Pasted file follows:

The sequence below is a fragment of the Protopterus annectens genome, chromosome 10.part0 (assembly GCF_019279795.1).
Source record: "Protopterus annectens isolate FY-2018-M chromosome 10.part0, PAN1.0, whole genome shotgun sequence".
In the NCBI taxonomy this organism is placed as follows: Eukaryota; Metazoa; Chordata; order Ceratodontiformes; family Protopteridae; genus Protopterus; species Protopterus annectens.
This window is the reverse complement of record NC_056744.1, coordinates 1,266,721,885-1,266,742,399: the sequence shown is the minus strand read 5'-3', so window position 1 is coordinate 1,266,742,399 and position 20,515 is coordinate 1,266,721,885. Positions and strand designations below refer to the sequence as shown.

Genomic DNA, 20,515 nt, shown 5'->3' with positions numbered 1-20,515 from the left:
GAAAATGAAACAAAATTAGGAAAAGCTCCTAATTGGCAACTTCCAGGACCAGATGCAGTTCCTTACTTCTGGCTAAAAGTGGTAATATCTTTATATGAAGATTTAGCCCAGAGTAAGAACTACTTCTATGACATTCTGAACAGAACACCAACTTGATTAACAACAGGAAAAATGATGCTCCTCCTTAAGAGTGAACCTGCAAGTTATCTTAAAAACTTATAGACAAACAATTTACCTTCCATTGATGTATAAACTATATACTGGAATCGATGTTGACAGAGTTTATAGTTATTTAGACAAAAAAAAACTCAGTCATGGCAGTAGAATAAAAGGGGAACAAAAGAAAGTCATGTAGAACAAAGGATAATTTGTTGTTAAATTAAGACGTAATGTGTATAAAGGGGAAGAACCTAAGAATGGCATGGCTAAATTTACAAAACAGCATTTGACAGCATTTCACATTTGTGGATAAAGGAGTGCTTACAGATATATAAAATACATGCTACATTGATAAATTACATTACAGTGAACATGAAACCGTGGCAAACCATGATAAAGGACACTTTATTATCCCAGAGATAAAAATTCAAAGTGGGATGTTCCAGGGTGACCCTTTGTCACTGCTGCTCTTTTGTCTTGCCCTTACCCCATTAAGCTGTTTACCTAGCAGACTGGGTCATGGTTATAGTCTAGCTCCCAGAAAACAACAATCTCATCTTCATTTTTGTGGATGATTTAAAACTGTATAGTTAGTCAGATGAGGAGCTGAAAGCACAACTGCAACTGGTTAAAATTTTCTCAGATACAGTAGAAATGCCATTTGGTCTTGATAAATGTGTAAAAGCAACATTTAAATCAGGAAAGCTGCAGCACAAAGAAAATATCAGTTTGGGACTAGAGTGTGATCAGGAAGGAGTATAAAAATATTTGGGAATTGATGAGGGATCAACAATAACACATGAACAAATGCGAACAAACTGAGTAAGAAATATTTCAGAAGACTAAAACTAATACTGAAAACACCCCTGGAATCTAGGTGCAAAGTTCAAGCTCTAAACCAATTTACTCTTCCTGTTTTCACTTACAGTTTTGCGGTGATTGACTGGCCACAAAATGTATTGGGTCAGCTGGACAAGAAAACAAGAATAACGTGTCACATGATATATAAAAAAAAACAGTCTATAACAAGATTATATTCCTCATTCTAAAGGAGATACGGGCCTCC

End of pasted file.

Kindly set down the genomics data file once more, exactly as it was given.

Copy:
The sequence below is a fragment of the Protopterus annectens genome, chromosome 10.part0 (assembly GCF_019279795.1).
Source record: "Protopterus annectens isolate FY-2018-M chromosome 10.part0, PAN1.0, whole genome shotgun sequence".
In the NCBI taxonomy this organism is placed as follows: Eukaryota; Metazoa; Chordata; order Ceratodontiformes; family Protopteridae; genus Protopterus; species Protopterus annectens.
This window is the reverse complement of record NC_056744.1, coordinates 1,266,721,885-1,266,742,399: the sequence shown is the minus strand read 5'-3', so window position 1 is coordinate 1,266,742,399 and position 20,515 is coordinate 1,266,721,885. Positions and strand designations below refer to the sequence as shown.

Genomic DNA, 20,515 nt, shown 5'->3' with positions numbered 1-20,515 from the left:
GAAAATGAAACAAAATTAGGAAAAGCTCCTAATTGGCAACTTCCAGGACCAGATGCAGTTCCTTACTTCTGGCTAAAAGTGGTAATATCTTTATATGAAGATTTAGCCCAGAGTAAGAACTACTTCTATGACATTCTGAACAGAACACCAACTTGATTAACAACAGGAAAAATGATGCTCCTCCTTAAGAGTGAACCTGCAAGTTATCTTAAAAACTTATAGACAAACAATTTACCTTCCATTGATGTATAAACTATATACTGGAATCGATGTTGACAGAGTTTATAGTTATTTAGACAAAAAAAAACTCAGTCATGGCAGTAGAATAAAAGGGGAACAAAAGAAAGTCATGTAGAACAAAGGATAATTTGTTGTTAAATTAAGACGTAATGTGTATAAAGGGGAAGAACCTAAGAATGGCATGGCTAAATTTACAAAACAGCATTTGACAGCATTTCACATTTGTGGATAAAGGAGTGCTTACAGATATATAAAATACATGCTACATTGATAAATTACATTACAGTGAACATGAAACCGTGGCAAACCATGATAAAGGACACTTTATTATCCCAGAGATAAAAATTCAAAGTGGGATGTTCCAGGGTGACCCTTTGTCACTGCTGCTCTTTTGTCTTGCCCTTACCCCATTAAGCTGTTTACCTAGCAGACTGGGTCATGGTTATAGTCTAGCTCCCAGAAAACAACAATCTCATCTTCATTTTTGTGGATGATTTAAAACTGTATAGTTAGTCAGATGAGGAGCTGAAAGCACAACTGCAACTGGTTAAAATTTTCTCAGATACAGTAGAAATGCCATTTGGTCTTGATAAATGTGTAAAAGCAACATTTAAATCAGGAAAGCTGCAGCACAAAGAAAATATCAGTTTGGGACTAGAGTGTGATCAGGAAGGAGTATAAAAATATTTGGGAATTGATGAGGGATCAACAATAACACATGAACAAATGCGAACAAACTGAGTAAGAAATATTTCAGAAGACTAAAACTAATACTGAAAACACCCCTGGAATCTAGGTGCAAAGTTCAAGCTCTAAACCAATTTACTCTTCCTGTTTTCACTTACAGTTTTGCGGTGATTGACTGGCCACAAAATGTATTGGGTCAGCTGGACAAGAAAACAAGAATAACGTGTCACATGATATATAAAAAAAAACAGTCTATAACAAGATTATATTCCTCATTCTAAAGGAGATACGGGCCTCC